The sunken garden
This garden is twice hidden.
Encircled by rhododendrons and camellias,
its paths are coffin deep below the main lawn.
We have left the big house, and walked across newly mown grass
to find a subtle path meandering through tangled larch and birch.
Their fractured fingers point urgently, reaching for the unseen light.
We ignore their imploring, preferring to move on amongst damp ferns, moss and decay
to find our secret place where we can no longer smell the greeness of the distant lawn
and our tongues can taste the moistness of the shadows.
There is no bird song here.
No summer sun falls on the grey sandstone flags under our feet.
We sit on an oak bench in the arbour.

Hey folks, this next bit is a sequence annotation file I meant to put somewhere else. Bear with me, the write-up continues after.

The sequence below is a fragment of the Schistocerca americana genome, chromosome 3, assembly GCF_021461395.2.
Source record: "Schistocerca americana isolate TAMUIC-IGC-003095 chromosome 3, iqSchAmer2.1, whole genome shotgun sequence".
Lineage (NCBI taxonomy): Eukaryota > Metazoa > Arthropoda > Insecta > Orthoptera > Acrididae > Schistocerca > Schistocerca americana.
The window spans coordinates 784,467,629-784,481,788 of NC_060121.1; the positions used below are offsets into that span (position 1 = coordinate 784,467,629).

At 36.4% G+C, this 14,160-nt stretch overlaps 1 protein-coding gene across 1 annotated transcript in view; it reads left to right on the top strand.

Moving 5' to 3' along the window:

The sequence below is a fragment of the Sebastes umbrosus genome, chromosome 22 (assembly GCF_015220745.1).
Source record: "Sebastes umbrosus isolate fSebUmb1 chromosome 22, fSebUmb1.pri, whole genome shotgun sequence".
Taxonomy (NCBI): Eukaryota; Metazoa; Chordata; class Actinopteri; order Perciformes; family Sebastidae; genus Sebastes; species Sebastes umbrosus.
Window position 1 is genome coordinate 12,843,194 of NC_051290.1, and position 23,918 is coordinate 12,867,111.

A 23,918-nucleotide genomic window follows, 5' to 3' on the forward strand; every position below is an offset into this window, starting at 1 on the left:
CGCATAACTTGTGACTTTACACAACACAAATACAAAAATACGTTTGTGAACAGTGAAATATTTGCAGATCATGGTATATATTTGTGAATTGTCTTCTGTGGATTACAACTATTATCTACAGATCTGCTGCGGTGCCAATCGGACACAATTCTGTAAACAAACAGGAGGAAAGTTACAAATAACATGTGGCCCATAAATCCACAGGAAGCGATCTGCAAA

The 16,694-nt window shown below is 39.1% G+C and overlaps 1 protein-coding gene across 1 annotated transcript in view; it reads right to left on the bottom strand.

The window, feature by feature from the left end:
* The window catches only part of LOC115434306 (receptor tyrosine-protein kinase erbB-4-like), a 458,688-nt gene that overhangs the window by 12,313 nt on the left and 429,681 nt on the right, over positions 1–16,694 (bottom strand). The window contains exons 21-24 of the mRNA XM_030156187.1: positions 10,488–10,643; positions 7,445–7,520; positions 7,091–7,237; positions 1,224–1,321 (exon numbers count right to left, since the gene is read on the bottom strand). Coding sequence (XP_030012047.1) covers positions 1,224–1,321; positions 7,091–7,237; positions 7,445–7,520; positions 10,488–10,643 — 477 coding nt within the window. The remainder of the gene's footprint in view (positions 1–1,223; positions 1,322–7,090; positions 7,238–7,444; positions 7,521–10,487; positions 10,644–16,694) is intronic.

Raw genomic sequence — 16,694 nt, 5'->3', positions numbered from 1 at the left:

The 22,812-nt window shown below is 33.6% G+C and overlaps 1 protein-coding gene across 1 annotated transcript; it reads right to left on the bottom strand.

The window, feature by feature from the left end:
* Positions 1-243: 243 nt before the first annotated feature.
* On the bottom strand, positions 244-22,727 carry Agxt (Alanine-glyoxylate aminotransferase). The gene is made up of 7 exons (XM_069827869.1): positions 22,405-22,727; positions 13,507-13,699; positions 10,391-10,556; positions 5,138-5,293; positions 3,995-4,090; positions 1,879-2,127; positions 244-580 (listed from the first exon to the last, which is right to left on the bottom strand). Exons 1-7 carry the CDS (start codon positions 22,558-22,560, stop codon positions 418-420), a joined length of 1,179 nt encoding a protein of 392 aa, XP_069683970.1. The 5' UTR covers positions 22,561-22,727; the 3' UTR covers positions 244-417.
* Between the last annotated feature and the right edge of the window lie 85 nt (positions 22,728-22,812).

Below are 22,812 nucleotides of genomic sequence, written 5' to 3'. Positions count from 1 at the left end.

It bends softly under our weight, its slats rough and weathered,
bruising your skin as you crumble the wood between finger and thumb.
A lonely carp floats on the surface of a pool, horizontal, its mouth open and eyes wide but dull.
I look into the dark browns and greens of the ferns - even they are not blameless.
Shadows shelter conspiracies as each leaf takes sides in our arguments.
Here too our thoughts are twice hidden,
once within ourselves and once buried in the rough brown soil.